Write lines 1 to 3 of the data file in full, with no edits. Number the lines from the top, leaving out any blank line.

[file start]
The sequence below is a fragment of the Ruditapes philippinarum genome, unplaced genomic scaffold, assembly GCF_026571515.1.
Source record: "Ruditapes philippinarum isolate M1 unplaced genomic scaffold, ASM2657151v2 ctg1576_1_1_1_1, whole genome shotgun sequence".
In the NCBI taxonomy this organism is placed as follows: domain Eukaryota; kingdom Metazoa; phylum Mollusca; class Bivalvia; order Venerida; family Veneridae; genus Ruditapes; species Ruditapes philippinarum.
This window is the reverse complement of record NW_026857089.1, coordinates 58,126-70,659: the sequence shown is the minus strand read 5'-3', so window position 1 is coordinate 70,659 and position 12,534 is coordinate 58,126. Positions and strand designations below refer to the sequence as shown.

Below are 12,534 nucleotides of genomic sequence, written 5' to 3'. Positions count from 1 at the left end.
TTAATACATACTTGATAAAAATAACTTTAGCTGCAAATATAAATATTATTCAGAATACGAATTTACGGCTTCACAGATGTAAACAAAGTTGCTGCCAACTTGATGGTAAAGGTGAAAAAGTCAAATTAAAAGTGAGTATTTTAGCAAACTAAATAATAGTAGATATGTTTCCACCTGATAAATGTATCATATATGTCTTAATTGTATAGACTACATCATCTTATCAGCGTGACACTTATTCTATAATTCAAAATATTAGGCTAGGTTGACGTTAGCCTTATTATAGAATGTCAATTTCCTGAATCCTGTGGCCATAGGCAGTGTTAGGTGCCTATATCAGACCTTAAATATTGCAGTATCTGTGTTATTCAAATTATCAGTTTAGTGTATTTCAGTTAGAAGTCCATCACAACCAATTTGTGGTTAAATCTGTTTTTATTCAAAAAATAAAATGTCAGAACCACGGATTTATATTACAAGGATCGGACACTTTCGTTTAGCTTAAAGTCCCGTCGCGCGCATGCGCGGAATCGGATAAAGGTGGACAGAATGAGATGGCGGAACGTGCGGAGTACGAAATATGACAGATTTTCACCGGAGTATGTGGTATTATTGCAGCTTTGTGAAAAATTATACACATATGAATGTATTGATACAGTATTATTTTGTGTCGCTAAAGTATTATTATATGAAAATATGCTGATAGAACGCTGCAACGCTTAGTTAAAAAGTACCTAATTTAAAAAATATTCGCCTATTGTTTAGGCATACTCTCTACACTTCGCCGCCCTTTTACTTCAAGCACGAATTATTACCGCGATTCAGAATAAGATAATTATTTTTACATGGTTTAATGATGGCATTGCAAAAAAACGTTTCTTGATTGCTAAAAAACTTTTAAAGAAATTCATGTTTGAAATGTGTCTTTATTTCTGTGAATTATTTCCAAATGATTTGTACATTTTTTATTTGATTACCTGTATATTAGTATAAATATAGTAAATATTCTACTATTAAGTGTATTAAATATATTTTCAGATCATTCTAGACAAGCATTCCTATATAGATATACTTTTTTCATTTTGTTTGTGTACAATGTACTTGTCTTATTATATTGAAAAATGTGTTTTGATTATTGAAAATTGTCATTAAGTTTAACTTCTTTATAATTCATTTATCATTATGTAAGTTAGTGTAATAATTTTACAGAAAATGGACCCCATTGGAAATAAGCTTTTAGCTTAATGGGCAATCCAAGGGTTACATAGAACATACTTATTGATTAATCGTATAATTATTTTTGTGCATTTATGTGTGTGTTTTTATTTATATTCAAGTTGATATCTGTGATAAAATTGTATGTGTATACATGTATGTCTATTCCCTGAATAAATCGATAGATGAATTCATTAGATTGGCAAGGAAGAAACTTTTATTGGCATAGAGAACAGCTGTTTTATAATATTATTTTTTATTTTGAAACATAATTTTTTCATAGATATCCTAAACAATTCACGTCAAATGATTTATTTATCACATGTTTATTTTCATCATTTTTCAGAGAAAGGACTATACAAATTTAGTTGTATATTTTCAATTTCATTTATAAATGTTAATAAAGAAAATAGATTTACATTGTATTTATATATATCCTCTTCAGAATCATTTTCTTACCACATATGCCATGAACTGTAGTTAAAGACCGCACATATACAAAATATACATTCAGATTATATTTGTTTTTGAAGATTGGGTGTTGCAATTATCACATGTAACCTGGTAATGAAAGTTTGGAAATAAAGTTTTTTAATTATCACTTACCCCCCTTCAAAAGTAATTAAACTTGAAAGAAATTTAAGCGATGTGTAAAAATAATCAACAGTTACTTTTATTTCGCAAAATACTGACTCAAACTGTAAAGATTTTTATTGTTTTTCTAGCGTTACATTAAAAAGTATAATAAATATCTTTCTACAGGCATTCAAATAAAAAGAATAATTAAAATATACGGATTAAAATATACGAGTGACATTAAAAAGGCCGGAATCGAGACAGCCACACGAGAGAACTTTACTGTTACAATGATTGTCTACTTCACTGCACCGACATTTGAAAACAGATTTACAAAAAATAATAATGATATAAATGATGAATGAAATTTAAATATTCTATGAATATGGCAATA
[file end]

The sequence below is a fragment of the Ruditapes philippinarum genome, unplaced genomic scaffold, assembly GCF_026571515.1.
Source record: "Ruditapes philippinarum isolate M1 unplaced genomic scaffold, ASM2657151v2 ctg1576_1_1_1_1, whole genome shotgun sequence".
In the NCBI taxonomy this organism is placed as follows: domain Eukaryota; kingdom Metazoa; phylum Mollusca; class Bivalvia; order Venerida; family Veneridae; genus Ruditapes; species Ruditapes philippinarum.